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The Progressive Policy Think Tank

One For All: Active welfare and the single working-age benefit

A single working-age benefit seems not only desirable, but also feasible, not necessarily as a short term reform, but certainly within a 10-year time frame.

Interest in the prospect of radical benefit reform is high. Ministers have been talking about it, the House of Commons Work and Pensions Committee has discussed it, and a Government-commissioned report on welfare reform has devoted an important chapter to it.

The seeds of this emerging interest in radical change were probably sown in a short chapter on long-term benefit reform in the Government Green Paper A new deal for welfare: Empowering people to work published in early 2006. Having set out its proposals to reform Incapacity Benefit, the Green Paper delivers a stark judgment on the structure of the social security system in this country.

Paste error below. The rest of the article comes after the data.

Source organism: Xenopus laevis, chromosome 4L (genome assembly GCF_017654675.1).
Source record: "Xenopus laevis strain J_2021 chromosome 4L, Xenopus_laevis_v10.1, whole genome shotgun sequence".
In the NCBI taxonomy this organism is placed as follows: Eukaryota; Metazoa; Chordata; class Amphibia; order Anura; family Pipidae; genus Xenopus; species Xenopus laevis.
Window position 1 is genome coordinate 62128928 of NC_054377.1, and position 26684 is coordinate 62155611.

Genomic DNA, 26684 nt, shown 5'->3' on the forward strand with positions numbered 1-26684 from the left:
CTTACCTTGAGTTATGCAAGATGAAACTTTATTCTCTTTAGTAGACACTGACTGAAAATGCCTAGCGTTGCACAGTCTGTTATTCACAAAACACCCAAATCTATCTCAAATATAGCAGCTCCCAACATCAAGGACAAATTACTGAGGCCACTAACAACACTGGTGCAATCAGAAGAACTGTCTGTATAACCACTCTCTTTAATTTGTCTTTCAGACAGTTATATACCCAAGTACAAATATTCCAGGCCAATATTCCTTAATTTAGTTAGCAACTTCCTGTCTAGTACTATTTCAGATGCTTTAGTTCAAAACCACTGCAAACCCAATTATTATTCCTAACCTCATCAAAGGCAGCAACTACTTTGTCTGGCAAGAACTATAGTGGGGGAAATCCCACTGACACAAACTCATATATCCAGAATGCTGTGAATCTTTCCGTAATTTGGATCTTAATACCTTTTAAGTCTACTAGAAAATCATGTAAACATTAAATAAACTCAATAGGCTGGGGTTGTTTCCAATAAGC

In this chapter the authors examine the case for a single working-age benefit. They conclude that this offers perhaps the best prospect of achieving a benefit system that actively supports welfare-to-work policy (in a way that neither the current system nor the imminent changes to Incapacity Benefit does), is greatly more responsive to individuals' needs than the current system, and matches a rights and responsibilities agenda.

A single working-age benefit seems not only desirable, but also feasible, not necessarily as a short term reform, but certainly within a 10-year time frame.

A background paper, by Howard Reed, setting out the costings process behind these recommendations, is available here.

Note: this is the third chapter of an ippr report 'It's all about you: citizen-centred welfare', edited by Jim Bennett and Graeme Cooke, to be published in September 2007.